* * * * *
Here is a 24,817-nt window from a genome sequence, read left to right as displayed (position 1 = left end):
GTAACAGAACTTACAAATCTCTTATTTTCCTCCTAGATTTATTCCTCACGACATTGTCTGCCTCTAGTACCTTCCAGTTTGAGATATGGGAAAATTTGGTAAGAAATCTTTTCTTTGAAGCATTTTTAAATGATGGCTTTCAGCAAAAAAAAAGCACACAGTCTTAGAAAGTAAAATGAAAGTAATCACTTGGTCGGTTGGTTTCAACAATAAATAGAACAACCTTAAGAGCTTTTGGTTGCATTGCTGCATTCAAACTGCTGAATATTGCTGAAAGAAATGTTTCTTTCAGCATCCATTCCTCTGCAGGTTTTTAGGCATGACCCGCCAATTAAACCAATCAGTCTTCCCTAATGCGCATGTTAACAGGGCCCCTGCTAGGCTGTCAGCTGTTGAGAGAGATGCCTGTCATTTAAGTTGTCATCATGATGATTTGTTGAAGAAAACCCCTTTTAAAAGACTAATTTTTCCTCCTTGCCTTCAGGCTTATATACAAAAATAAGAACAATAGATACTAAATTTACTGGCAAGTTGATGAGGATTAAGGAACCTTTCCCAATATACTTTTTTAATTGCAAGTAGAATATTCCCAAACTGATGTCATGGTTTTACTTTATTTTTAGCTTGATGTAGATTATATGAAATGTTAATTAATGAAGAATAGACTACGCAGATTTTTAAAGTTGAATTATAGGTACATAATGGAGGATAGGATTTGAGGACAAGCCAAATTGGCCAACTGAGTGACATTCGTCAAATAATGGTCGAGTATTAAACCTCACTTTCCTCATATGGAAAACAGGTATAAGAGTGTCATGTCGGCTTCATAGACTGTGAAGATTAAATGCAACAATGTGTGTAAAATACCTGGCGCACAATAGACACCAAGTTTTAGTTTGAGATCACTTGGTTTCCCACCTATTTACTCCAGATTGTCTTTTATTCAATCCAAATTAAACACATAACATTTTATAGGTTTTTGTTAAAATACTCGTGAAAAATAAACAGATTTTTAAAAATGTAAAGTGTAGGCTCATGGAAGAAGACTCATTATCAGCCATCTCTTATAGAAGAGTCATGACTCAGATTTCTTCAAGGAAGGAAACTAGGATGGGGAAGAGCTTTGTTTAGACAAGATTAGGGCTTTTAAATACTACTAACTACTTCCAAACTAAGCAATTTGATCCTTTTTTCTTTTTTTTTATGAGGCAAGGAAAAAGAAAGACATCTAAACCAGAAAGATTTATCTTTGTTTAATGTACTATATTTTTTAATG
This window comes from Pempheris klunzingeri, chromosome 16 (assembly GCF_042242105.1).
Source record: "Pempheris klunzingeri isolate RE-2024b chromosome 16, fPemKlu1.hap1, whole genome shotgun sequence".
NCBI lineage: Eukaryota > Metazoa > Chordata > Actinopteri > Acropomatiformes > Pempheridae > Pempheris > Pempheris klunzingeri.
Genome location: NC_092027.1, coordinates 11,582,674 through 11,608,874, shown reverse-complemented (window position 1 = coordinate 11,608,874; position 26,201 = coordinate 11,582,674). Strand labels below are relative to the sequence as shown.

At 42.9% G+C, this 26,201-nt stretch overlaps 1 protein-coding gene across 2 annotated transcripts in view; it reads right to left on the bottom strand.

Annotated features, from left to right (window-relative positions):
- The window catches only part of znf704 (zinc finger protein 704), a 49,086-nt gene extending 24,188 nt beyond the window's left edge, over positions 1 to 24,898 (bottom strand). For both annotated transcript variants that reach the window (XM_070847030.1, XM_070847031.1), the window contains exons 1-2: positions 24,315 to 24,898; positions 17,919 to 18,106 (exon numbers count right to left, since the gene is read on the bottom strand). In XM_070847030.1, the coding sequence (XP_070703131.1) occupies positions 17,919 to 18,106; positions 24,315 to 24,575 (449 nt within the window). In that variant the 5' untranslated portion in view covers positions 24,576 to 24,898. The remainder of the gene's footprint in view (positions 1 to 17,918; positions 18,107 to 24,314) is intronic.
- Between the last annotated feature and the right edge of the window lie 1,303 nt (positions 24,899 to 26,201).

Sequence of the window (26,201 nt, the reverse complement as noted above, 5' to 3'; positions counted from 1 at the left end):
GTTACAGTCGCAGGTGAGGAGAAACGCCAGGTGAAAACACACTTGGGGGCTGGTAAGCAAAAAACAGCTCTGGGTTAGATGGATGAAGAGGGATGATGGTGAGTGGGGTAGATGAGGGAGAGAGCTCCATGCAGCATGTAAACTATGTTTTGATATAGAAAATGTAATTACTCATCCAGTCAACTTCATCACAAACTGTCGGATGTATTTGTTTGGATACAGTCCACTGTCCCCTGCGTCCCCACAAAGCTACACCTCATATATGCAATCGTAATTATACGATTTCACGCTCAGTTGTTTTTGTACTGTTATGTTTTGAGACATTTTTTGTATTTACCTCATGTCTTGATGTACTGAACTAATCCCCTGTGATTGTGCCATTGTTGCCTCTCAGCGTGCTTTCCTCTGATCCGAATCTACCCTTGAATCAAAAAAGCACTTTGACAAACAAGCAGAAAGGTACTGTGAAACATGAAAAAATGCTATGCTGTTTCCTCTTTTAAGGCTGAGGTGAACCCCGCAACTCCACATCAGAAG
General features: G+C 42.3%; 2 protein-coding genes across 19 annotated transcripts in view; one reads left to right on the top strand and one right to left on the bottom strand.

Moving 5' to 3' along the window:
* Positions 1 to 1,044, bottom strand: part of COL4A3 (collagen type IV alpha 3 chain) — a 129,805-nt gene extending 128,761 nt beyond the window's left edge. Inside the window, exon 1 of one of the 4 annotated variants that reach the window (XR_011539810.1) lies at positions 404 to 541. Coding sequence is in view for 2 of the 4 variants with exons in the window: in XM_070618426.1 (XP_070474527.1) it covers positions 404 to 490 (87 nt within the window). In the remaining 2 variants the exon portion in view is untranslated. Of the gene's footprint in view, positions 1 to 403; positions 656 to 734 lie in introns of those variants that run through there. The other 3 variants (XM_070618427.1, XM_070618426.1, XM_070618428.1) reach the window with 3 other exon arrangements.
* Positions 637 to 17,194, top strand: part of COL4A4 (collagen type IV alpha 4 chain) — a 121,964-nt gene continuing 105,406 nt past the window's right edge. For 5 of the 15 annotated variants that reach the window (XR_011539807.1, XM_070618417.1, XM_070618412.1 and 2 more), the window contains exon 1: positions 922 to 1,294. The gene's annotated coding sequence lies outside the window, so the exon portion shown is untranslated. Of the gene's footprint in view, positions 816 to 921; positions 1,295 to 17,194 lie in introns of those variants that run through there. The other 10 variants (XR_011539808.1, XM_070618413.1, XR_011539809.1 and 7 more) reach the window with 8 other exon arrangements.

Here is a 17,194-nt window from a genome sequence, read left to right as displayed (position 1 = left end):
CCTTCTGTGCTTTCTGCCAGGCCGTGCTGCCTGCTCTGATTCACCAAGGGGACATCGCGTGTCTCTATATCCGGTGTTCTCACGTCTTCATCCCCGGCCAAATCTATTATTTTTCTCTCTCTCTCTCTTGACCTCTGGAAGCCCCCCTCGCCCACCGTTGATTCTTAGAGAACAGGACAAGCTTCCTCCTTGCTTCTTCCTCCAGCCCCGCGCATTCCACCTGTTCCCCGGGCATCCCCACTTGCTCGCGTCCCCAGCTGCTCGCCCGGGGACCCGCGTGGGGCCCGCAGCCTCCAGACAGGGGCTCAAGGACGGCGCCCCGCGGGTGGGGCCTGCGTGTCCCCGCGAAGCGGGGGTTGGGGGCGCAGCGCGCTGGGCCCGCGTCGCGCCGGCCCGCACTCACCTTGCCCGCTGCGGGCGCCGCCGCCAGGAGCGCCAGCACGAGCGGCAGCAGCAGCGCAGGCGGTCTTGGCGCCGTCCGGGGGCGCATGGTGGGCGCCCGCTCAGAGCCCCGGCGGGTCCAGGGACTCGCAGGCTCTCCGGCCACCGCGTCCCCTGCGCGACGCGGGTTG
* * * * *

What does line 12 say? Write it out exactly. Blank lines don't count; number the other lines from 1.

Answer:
GTTACAGTCGCAGGTGAGGAGAAACGCCAGGTGAAAACACACTTGGGGGCTGGTAAGCAAAAAACAGCTCTGGGTTAGATGGATGAAGAGGGATGATGGTGAGTGGGGTAGATGAGGGAGAGAGCTCCATGCAGCATGTAAACTATGTTTTGATATAGAAAATGTAATTACTCATCCAGTCAACTTCATCACAAACTGTCGGATGTATTTGTTTGGATACAGTCCACTGTCCCCTGCGTCCCCACAAAGCTACACCTCATATATGCAATCGTAATTATACGATTTCACGCTCAGTTGTTTTTGTACTGTTATGTTTTGAGACATTTTTTGTATTTACCTCATGTCTTGATGTACTGAACTAATCCCCTGTGATTGTGCCATTGTTGCCTCTCAGCGTGCTTTCCTCTGATCCGAATCTACCCTTGAATCAAAAAAGCACTTTGACAAACAAGCAGAAAGGTACTGTGAAACATGAAAAAATGCTATGCTGTTTCCTCTTTTAAGGCTGAGGTGAACCCCGCAACTCCACATCAGAAG